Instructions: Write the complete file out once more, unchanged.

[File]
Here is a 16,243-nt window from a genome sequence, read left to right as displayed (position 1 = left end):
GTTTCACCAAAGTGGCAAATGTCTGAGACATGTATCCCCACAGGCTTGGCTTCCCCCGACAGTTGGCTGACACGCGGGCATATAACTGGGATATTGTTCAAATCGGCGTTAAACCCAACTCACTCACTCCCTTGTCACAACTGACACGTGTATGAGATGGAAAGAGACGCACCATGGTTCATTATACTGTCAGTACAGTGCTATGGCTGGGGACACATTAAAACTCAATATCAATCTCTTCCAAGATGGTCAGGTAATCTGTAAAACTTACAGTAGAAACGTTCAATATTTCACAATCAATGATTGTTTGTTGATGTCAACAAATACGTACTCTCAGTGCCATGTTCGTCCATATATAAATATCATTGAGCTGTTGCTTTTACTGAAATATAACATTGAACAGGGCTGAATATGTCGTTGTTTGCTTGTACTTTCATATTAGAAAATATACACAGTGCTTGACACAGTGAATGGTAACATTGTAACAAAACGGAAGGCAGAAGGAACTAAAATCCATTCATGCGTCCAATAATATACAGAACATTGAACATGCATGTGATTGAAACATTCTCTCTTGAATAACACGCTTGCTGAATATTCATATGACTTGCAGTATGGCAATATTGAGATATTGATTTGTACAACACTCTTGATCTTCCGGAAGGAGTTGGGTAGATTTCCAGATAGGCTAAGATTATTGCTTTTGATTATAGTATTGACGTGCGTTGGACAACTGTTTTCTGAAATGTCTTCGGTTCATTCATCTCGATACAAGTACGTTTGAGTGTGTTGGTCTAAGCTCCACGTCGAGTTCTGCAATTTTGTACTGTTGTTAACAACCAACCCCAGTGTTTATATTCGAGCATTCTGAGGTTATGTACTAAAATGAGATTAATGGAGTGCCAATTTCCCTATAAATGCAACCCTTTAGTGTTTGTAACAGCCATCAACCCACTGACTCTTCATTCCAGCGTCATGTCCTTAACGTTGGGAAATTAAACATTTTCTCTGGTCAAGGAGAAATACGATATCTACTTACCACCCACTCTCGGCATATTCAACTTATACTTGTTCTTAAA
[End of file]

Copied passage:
Here is a 16,243-nt window from a genome sequence, read left to right as displayed (position 1 = left end):
GTTTCACCAAAGTGGCAAATGTCTGAGACATGTATCCCCACAGGCTTGGCTTCCCCCGACAGTTGGCTGACACGCGGGCATATAACTGGGATATTGTTCAAATCGGCGTTAAACCCAACTCACTCACTCCCTTGTCACAACTGACACGTGTATGAGATGGAAAGAGACGCACCATGGTTCATTATACTGTCAGTACAGTGCTATGGCTGGGGACACATTAAAACTCAATATCAATCTCTTCCAAGATGGTCAGGTAATCTGTAAAACTTACAGTAGAAACGTTCAATATTTCACAATCAATGATTGTTTGTTGATGTCAACAAATACGTACTCTCAGTGCCATGTTCGTCCATATATAAATATCATTGAGCTGTTGCTTTTACTGAAATATAACATTGAACAGGGCTGAATATGTCGTTGTTTGCTTGTACTTTCATATTAGAAAATATACACAGTGCTTGACACAGTGAATGGTAACATTGTAACAAAACGGAAGGCAGAAGGAACTAAAATCCATTCATGCGTCCAATAATATACAGAACATTGAACATGCATGTGATTGAAACATTCTCTCTTGAATAACACGCTTGCTGAATATTCATATGACTTGCAGTATGGCAATATTGAGATATTGATTTGTACAACACTCTTGATCTTCCGGAAGGAGTTGGGTAGATTTCCAGATAGGCTAAGATTATTGCTTTTGATTATAGTATTGACGTGCGTTGGACAACTGTTTTCTGAAATGTCTTCGGTTCATTCATCTCGATACAAGTACGTTTGAGTGTGTTGGTCTAAGCTCCACGTCGAGTTCTGCAATTTTGTACTGTTGTTAACAACCAACCCCAGTGTTTATATTCGAGCATTCTGAGGTTATGTACTAAAATGAGATTAATGGAGTGCCAATTTCCCTATAAATGCAACCCTTTAGTGTTTGTAACAGCCATCAACCCACTGACTCTTCATTCCAGCGTCATGTCCTTAACGTTGGGAAATTAAACATTTTCTCTGGTCAAGGAGAAATACGATATCTACTTACCACCCACTCTCGGCATATTCAACTTATACTTGTTCTTAAA